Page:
#MyGloriousGardens: Stourhead in Autumn.

Stourhead is a National Trust property and garden that we have visited on numerous occasions. As National Trust members we thought we would visit in the Autumn as the trees are looking glorious at the moment. I love that with our family membership, we can explore an area for a day or for a quick dog walk.

 

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The view towards The Pantheon is like a work of art.

Stourhead is a national treasure with a famous garden. It has been described as a work of art and I can see why! Visiting in Autumn allows you to see the landscape with all it’s beautiful colours on display. We visited on a rainy day but it was still glorious!

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This is the Rock Arch which is fun to explore. It leads up to the Temple of Apollo. 

The Stourhead garden was made by a wealthy English banker, Henry Hoare II who owned the nearby house. The garden was made in the valley behind the house and you can see the influence of his trips to Italy within the garden. The Temple of Flora at Stourhead was made in 1745 and the grotto in 1748. The lake and the Pantheon were made in 1754. It is based on the Pantheon in Rome and the planned walk through the estate is based on the journey of Rome’s legendary founder, Aeneas. The five-arched bridge was made in 1762 and the Temple of Apollo in 1765. Various other features such as the gothic cottage and the Rhododendrons  were added later adding to the wonderful yet unique atmosphere that is Stourhead.

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The Pantheon
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Inside the Pantheon with it’s statues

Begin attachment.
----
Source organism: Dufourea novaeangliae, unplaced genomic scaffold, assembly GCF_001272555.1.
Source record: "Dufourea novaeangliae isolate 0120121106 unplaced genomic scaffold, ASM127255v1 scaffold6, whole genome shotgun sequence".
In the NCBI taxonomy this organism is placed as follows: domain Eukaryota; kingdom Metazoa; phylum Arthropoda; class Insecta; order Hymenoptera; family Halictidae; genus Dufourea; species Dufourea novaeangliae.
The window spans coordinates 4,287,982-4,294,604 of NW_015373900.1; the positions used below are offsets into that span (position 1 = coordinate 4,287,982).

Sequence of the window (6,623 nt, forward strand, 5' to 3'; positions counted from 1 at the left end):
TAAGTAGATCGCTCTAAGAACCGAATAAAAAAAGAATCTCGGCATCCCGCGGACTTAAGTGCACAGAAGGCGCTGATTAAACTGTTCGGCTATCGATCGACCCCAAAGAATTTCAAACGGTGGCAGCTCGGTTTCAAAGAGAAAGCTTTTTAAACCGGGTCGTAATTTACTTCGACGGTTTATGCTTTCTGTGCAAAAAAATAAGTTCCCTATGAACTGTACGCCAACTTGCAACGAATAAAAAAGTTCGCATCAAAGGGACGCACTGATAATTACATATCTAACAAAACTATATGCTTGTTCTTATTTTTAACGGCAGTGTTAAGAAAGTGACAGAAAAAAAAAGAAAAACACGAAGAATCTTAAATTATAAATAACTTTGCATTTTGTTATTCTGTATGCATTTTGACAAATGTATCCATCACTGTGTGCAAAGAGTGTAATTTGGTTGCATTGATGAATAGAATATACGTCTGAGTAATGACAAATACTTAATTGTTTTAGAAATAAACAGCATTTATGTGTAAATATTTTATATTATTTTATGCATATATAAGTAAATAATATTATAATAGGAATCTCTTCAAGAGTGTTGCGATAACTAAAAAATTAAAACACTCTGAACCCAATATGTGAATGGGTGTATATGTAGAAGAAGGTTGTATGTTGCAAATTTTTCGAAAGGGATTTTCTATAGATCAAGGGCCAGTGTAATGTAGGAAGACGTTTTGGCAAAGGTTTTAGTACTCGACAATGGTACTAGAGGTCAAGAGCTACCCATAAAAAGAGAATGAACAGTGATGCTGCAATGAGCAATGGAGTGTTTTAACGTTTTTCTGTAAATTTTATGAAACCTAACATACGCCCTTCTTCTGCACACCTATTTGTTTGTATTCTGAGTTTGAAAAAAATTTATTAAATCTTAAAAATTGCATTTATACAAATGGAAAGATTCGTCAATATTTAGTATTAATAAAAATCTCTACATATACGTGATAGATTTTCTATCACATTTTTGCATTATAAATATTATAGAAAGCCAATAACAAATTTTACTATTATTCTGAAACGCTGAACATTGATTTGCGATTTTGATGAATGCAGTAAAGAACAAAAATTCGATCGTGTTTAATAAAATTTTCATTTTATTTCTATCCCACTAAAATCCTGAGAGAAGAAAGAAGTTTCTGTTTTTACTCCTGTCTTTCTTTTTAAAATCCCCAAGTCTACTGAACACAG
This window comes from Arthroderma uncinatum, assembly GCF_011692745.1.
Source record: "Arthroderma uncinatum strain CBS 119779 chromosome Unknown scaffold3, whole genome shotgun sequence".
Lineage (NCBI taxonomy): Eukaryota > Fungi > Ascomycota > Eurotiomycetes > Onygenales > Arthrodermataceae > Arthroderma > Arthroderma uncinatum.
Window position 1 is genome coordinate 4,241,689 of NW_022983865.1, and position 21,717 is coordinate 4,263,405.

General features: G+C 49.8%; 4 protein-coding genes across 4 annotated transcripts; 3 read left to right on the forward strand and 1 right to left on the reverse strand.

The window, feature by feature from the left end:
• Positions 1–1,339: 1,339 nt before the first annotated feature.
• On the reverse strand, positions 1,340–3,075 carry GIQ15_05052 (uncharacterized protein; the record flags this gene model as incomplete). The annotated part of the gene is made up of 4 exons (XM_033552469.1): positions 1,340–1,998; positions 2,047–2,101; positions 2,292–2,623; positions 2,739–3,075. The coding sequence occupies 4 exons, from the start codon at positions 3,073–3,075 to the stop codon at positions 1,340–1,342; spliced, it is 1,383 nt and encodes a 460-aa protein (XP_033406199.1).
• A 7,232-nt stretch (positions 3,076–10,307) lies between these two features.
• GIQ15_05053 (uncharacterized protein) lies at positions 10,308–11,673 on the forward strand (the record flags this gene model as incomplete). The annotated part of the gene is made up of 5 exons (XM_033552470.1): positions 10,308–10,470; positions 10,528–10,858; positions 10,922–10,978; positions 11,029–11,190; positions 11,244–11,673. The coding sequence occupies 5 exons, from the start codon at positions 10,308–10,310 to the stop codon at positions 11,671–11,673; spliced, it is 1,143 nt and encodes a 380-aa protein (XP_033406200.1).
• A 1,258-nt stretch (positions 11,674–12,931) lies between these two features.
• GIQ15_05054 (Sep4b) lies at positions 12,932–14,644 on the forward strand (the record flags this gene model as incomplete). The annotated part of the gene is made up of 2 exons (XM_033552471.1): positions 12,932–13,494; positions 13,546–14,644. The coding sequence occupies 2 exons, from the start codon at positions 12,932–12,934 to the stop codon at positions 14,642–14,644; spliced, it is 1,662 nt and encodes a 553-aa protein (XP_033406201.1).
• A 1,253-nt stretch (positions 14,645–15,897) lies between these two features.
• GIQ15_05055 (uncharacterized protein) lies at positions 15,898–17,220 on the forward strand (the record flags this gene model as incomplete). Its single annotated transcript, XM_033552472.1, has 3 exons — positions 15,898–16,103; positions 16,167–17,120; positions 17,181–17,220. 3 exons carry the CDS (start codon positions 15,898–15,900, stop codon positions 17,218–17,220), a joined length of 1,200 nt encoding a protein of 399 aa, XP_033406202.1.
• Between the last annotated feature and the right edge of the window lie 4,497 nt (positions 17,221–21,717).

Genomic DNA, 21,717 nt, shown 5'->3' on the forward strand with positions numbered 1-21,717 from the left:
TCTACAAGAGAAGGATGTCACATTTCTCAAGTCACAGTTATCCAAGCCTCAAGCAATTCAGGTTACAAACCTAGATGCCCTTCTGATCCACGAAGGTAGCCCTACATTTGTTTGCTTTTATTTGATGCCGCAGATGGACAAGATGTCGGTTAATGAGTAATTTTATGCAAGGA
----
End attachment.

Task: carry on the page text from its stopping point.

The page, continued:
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View from the Pantheon towards the lake.

In October there are various Autumn tours to take and warming refreshments offered in The Gothic Cottage. There are also trails for children to follow. The paths are well laid out and accessible for wheelchairs and buggies a like.

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The Gothic Cottage with it’s gorgeous Acers and Maple Trees outside. Inside you can buy warm refreshments.

The Grotto resembles a cave and was built as a summer retreat from the heat. We found this statue of a river God inside as well as a Nymph.

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River God statue inside the Grotto
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View from the Grotto of the Autumn colours.
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The Temple of Apollo in the distance.

We really enjoyed the few hours we spent here. We didn’t visit the house this time but we did grab some lunch in the main restaurant which was excellent. Nearest the gardens is the quaint little pub called ‘The Spread Eagle’ which provided food and picnics to take away. There are toilets, an ice-cream parlour, picnic tables and an Art gallery here too.

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The Spread Eagle pub
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Stourhead; a national treasure and a lovely walk!

We would recommend visiting Stourhead soon as the trees are looking splendid at the moment. It is a great day out for all the family. Dogs are only allowed after 4pm though.

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Monday Stumble Linky

Six on Saturday

Six on Saturday is when you share six plants or things that are happening in your gardening and was started by The Propagator

I haven’t joined in before but after lots of bulb planting today, moving some perennials and sorting out the Greenhouse, I managed to take some good photographs that I am happy with.